Party affiliation: Democrat

How have your political leanings evolved over the course of the campaign?

My views concerning the election and the future of America have not changed; in fact, if anything, I have gained increased support for President Obama and his party. The social platform of Romney-Ryan is, in my opinion, antiquated.

What is the most important local issue where you live?

Living in western Colorado, one key feature of the election is oil and gas development and the associated permits, as this provides the bulk of employment in the region. Although Obama has annually increased permits over the last three years, many here still do not see this as progressive enough. Romney has advocated for increased domestic oil production in the west, and has questioned the President over his failure to endorse the Keystone Pipeline. The result of the election will no doubt have an impact on energy development here.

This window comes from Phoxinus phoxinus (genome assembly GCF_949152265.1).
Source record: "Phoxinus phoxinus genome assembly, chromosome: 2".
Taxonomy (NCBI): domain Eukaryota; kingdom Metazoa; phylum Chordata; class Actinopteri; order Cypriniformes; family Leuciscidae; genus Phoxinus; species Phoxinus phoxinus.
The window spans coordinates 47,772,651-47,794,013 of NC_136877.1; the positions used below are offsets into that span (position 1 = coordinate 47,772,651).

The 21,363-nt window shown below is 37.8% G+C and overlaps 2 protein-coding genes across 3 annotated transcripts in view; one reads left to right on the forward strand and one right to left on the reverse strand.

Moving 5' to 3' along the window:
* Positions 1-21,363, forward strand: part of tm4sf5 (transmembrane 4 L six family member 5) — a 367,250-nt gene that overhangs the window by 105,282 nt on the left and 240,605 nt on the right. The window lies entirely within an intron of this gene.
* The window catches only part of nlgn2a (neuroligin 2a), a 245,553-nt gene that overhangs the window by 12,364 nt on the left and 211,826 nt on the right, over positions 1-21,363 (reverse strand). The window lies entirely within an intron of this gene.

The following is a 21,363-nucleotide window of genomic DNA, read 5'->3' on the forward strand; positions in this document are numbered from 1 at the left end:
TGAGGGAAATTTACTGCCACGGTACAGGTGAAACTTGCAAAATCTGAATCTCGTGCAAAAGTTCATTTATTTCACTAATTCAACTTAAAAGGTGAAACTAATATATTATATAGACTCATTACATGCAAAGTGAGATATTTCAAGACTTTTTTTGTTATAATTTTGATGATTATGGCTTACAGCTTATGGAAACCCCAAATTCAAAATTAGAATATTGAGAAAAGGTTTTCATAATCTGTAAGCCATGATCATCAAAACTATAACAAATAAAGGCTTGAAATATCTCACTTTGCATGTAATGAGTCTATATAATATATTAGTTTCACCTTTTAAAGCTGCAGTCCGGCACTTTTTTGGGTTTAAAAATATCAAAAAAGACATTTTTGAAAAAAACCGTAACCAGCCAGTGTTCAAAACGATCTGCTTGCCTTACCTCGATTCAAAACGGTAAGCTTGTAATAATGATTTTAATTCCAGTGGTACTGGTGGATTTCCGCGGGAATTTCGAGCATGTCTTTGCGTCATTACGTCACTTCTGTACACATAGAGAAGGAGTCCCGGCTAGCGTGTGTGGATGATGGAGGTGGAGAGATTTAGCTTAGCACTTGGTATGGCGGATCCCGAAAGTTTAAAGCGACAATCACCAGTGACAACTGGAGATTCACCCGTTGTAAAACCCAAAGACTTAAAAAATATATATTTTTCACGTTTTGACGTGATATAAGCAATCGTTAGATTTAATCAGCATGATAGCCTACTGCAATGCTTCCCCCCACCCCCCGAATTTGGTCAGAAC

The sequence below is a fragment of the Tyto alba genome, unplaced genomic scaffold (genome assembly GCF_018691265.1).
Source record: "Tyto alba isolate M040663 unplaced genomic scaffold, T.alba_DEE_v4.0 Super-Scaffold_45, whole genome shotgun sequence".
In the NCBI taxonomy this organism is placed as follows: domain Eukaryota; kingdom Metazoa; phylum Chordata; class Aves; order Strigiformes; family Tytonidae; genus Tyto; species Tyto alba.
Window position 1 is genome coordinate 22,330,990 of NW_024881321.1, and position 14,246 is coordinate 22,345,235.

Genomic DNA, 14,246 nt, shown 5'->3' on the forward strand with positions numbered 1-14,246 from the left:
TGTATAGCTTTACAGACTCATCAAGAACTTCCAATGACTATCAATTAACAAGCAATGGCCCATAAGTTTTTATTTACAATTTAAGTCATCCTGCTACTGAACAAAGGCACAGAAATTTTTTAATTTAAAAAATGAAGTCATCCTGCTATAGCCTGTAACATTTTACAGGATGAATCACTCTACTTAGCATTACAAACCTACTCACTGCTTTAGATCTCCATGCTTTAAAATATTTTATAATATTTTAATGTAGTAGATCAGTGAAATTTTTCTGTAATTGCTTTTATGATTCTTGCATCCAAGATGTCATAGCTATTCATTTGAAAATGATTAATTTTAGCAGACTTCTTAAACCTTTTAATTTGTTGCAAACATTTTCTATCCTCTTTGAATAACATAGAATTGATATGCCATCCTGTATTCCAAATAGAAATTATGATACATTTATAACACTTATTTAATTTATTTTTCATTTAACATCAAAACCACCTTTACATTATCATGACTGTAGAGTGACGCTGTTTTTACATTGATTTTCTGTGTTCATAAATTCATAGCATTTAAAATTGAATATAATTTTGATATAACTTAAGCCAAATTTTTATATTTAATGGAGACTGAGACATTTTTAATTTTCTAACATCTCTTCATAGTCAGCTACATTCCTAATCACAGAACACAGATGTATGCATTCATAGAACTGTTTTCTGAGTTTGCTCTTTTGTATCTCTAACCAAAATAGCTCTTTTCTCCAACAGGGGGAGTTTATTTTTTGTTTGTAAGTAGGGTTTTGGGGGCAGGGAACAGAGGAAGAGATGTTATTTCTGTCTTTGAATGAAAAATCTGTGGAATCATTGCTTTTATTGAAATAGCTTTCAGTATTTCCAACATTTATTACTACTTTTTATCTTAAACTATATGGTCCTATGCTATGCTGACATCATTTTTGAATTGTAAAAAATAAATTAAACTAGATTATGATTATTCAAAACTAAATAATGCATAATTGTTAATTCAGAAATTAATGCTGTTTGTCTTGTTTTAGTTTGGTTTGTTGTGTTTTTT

Jenny Zhang, 23, advertising

Lives in: Greensboro, N.C.

From: Ottawa

Party affiliation: Democrat

How have your political leanings evolved over the course of the campaign?

Being in a swing state means that we are constantly bombarded with political advertising, which has actually made me more left-wing, as I cannot simply tune out just how far the truth is bent in service of electioneering. On the national stage, there has been constant pandering to religious ideology and “traditional” values, and barely disguised dog-whistling about the ways in which they are destroying the country. I wish this election mattered less than it did, but with two potential Supreme Court nominations coming up in the next four years and the Tea Party hammering at the door, I would be very hesitant to remain in the U.S. if Romney won. Enterprise is great, but I’ve no desire to live in a theocracy.

What is the most important local issue where you live?